Metabolic Adaptions under the Surface
Conveners: Andreas Nord, Suvi Ruuskanen
Metabolism refers to the molecular processes that sustain all life: the conversion of food to energy to run cellular processes, the conversion of food/fuel to building blocks for proteins, lipids, nucleic acids and some carbohydrates, and the elimination of waste products including harmful substances. Often metabolism is measured at the whole-animal level as metabolic rate. Currently, we have quite a good understanding of the environmental and intrinsic determinants of whole-animal metabolic rate, and how it links to animal performance. However, to understand animal performance under challenging conditions, and potential evolutionary changes, we need to understand the molecular process in more detail. This symposium focuses on metabolic adaptations related to energy, essential molecules and waste, which take place at the cellular level. We strive to understand the causes and consequences of individual variation in such key metabolic functions. For example, in the gut, micro-organisms that are essential for digestion, energy and nutrient acquisition perform a major part of an animal’s metabolic functions. Within cells, mitochondria are the key organelles in producing energy, and are thus important links to organism performance. Our knowledge of the causes and consequences of variation in mitochondria has increased over recent years. This symposium will bring together researchers working on different aspects of metabolism, which will stimulate new research avenues and serve as an important first step in catalysing future collaborations in order to provide a more complete view on birds’ energy acquisition and expenditure.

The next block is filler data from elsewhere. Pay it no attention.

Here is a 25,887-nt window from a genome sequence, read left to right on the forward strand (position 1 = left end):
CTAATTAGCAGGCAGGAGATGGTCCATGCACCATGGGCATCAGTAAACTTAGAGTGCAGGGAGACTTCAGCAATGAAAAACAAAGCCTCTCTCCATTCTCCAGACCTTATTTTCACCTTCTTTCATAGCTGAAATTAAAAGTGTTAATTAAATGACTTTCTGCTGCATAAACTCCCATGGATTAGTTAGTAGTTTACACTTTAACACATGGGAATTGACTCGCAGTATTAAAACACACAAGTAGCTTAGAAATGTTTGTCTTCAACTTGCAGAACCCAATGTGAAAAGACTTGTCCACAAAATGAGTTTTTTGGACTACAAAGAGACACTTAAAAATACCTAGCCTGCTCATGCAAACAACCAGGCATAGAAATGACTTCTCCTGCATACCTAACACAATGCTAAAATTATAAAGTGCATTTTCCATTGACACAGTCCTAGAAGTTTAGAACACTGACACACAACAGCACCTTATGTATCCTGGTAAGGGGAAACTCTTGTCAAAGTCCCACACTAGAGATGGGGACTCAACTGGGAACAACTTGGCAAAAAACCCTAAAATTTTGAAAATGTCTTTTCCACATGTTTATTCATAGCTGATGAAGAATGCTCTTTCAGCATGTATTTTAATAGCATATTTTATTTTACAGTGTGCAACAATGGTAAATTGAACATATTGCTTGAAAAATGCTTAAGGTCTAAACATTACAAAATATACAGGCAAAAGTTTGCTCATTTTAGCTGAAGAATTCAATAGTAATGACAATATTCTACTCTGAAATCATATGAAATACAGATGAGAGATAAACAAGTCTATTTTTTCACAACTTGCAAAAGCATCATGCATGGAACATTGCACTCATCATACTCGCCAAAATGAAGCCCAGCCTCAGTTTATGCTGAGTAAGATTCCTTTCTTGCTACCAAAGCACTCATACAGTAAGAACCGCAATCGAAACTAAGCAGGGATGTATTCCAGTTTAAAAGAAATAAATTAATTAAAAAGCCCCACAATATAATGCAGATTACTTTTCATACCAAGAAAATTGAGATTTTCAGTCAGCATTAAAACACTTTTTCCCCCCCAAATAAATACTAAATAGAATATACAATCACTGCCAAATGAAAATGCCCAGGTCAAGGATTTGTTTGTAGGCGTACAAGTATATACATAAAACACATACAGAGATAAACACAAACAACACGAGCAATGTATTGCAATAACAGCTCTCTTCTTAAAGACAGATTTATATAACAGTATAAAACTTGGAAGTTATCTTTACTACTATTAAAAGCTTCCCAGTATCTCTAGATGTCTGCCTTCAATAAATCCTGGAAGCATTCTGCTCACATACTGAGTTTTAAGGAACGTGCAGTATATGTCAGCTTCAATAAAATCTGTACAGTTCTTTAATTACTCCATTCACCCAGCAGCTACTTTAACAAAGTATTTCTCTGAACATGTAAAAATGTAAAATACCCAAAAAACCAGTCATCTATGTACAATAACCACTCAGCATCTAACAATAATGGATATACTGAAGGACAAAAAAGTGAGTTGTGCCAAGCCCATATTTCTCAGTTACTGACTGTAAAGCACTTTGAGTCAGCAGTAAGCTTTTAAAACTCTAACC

The Eurasian-African Bird Migration Atlas: Towards Improved Understanding of Movement Patterns and More Effective Conservation Management
Conveners: Stephen Baillie, Franz Barlein
Flyway scale knowledge of the movement patterns of migratory bird populations is central to understanding their ecology and population dynamics and for their conservation and management. The Eurasian African Bird Migration Atlas, to be published online in February 2022, provides the first European scale analysis of the migrations and movements of some 300 species, based on ring recoveries and tracking data. This symposium will provide an overview of this recently published atlas and will provide a synthesis of the large-scale migration patterns and connectivity shown by different species and species groups. We will address the quantification of migratory connectivity and the extent to which migration patterns have changed over time. We will also consider direct implications for conservation and management, including implications for the management of hunted populations and the impacts of killing by man. We welcome complementary contributions documenting large-scale movement patterns and addressing the continental-scale management of migratory populations.